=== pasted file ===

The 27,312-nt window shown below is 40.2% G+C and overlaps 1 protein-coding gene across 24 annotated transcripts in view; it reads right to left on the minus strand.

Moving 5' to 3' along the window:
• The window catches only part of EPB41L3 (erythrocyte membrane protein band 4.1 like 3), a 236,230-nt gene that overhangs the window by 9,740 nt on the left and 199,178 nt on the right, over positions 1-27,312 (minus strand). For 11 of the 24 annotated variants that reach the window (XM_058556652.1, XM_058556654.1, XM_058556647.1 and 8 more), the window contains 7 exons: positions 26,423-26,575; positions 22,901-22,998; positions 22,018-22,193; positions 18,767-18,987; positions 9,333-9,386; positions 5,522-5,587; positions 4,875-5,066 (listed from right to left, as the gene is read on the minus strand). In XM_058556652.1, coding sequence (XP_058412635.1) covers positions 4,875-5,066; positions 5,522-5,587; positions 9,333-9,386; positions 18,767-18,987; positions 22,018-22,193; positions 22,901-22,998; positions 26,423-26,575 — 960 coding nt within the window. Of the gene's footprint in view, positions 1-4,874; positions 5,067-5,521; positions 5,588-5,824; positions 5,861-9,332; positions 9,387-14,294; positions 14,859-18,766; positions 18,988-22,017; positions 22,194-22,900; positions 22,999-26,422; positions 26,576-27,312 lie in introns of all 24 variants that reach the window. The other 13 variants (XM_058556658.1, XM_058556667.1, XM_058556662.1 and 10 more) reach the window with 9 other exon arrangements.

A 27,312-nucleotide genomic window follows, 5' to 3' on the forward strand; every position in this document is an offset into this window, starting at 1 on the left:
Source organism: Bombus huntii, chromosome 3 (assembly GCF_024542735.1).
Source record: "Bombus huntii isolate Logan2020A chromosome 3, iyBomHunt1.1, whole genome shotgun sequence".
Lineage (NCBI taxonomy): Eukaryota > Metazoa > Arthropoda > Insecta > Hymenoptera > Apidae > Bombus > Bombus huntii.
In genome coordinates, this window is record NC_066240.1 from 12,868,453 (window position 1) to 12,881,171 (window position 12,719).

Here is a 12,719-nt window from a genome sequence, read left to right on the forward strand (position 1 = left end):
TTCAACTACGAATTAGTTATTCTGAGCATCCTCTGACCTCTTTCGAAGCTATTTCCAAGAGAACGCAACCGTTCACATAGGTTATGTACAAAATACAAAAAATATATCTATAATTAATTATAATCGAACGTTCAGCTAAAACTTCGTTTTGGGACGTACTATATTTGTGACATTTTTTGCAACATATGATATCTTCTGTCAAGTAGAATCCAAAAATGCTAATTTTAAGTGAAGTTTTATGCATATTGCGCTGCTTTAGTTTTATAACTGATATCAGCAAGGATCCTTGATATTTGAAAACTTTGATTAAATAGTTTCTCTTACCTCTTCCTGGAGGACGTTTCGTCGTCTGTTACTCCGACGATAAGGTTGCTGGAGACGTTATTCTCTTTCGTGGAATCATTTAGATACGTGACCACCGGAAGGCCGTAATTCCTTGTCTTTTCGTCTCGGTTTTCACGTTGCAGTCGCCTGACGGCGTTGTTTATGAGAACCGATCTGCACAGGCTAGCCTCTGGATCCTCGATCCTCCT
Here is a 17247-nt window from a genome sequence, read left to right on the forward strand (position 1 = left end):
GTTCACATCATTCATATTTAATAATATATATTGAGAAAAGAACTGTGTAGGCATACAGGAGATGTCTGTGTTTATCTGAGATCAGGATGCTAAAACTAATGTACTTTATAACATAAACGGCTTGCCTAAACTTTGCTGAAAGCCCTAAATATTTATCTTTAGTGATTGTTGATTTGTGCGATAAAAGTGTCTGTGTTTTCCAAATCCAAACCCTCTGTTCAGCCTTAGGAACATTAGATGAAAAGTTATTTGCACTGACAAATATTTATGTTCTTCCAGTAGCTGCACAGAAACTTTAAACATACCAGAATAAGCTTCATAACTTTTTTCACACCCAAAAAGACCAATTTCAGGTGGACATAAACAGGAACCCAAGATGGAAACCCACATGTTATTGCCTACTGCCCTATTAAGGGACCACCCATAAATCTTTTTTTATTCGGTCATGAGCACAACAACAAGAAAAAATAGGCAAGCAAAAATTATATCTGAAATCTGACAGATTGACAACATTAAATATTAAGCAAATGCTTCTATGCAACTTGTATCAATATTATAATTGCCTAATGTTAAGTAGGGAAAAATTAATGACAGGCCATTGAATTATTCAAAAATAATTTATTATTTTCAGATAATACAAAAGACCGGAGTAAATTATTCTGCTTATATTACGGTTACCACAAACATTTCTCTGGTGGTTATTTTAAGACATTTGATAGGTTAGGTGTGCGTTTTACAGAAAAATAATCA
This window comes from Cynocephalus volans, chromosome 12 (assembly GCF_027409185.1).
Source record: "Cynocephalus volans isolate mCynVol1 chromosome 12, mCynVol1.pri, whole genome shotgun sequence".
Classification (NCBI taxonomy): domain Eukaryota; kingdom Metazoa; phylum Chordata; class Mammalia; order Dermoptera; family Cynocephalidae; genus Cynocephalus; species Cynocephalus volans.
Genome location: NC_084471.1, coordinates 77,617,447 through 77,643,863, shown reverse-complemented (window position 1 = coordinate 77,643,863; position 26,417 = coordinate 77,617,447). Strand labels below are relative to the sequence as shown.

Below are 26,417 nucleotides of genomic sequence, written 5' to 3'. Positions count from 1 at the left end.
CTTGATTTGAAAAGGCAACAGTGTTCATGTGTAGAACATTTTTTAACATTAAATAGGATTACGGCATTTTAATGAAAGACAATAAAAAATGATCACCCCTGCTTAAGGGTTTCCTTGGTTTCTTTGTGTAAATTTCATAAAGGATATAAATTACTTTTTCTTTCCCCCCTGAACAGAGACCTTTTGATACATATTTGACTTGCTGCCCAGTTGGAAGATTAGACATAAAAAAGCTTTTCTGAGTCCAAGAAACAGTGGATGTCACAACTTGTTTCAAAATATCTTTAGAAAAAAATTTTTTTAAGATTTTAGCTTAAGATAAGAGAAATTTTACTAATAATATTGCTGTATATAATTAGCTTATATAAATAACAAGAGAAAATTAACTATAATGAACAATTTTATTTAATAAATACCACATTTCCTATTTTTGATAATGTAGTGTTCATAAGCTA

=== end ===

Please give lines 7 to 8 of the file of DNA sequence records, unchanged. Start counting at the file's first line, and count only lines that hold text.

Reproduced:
Lineage (NCBI taxonomy): Eukaryota > Metazoa > Arthropoda > Insecta > Hymenoptera > Apidae > Bombus > Bombus huntii.
In genome coordinates, this window is record NC_066240.1 from 12,868,453 (window position 1) to 12,881,171 (window position 12,719).